The rebellion was led by the left-wing Campaign Group of Labour MPs but also involved former Labour Northern Ireland spokesman Kevin McNamara and his deputy, Roger Stott.
The Labour leader was accused of "moral cowardice" by ministers for ordering his side to abstain, which is certain to be exploited by the Tories against Labour in the run-up to the general election.
But some on his own side criticised the Labour leadership for refusing for the first time in 12 years to oppose the Act, which they protested infringed civil liberties with its powers of detention without trial and exclusion orders from the mainland.
After the vote, Mr Stott said: "I am a former Parliamentary Private Secretary to a Prime Minister [Lord Callaghan] and I have never disobeyed the party whip in 23 years but this was something on which some of us need to take a stand on principle."
The Labour leadership ordered its MPs to abstain on the renewal of the Act for another 12 months after the Government met its demands for a fundamental review of the anti-terrorism legislation.
Labour's refusal to vote with the Government in the midst of the renewed bombing campaign by the IRA led to an angry attack on the Labour leader by Michael Howard, the Home Secretary, breaching the spirit of the bipartisan approach to the Northern Ireland peace process.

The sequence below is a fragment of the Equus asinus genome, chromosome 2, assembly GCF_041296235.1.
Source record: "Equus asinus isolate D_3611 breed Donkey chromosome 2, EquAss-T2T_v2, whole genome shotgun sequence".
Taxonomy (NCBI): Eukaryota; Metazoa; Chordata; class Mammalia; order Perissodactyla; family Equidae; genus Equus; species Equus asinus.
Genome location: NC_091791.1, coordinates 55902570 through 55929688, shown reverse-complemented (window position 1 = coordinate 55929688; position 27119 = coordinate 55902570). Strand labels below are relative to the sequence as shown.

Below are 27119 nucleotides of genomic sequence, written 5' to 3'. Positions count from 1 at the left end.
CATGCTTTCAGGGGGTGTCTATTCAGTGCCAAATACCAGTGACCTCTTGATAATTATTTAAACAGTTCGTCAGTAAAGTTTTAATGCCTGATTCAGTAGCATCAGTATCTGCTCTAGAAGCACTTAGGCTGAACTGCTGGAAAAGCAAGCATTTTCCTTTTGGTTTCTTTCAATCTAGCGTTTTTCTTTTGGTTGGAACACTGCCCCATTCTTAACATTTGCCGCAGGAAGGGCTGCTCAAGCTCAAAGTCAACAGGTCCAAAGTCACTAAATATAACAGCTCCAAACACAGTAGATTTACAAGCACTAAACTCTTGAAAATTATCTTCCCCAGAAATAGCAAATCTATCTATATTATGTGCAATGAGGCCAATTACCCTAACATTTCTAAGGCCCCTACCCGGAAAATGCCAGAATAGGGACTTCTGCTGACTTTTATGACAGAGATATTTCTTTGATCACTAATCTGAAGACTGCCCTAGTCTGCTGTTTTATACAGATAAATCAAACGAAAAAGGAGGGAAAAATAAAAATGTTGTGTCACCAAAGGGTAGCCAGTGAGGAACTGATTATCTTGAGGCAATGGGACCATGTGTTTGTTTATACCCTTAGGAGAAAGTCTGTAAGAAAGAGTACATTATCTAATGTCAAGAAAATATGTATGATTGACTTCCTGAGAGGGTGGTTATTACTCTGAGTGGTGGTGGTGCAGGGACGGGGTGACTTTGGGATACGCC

After the vote, one ministerial source said: "The Labour leadership is guilty of moral cowardice. There would have been a much bigger rebellion if they had decided to vote with us. There is a genuine feeling of dismay that they abstained, and a political need not to let them get away with it."
Jack Straw, Labour's home affairs spokesman, played down the extent of the rebellion as less than the front bench had feared. He said none of the rebelswould be disciplined. "We respect their opinions because the whole party is united in opposing terrorism."
Attacking the tone adopted by the Home Secretary, Mr Straw added: "I thank God that Michael Howard has been kept as far away as possible from the peace process in Northern Ireland. Otherwise, it would never have got off the ground."
Mr McNamara said yesterday that the party was panicking and should stick to its principles by opposing the renewal of the Act.
Another rebel, Chris Mullin, said: "I will not vote for a measure which permits suspects to be detained without access to a solicitor for up to seven days."
n In addition to Mr McNamara (Hull North) and Mr Stott (Wigan) and Mr Mullin (Sunderland South), the rebels included Maria Fyfe (Maryhill), Bill Michie (Sheffield Heeley), Eddie Loyden (Liverpool Garston), Diane Abbott (Hackney N and Stoke Newington), Tony Benn (Chesterfield), Alan Simpson (Notts S), John Austin-Walker (Woolwich), Helen Jackson (Sheffield Hillsborough), Bernie Grant (Tottenham), Brian Sedgemore (Hackney S and Shoreditch), Andrew Bennett (Denton and Reddish), Ken Livingstone (Brent E), Harry Cohen (Leyton), John Marek (Wrexham), Bill Everington (Sunderland North), Maxwell Madden (Bradford West), Dennis Canavan (Falkirk W) and Dennis Skinner (Bolsover).Reuse content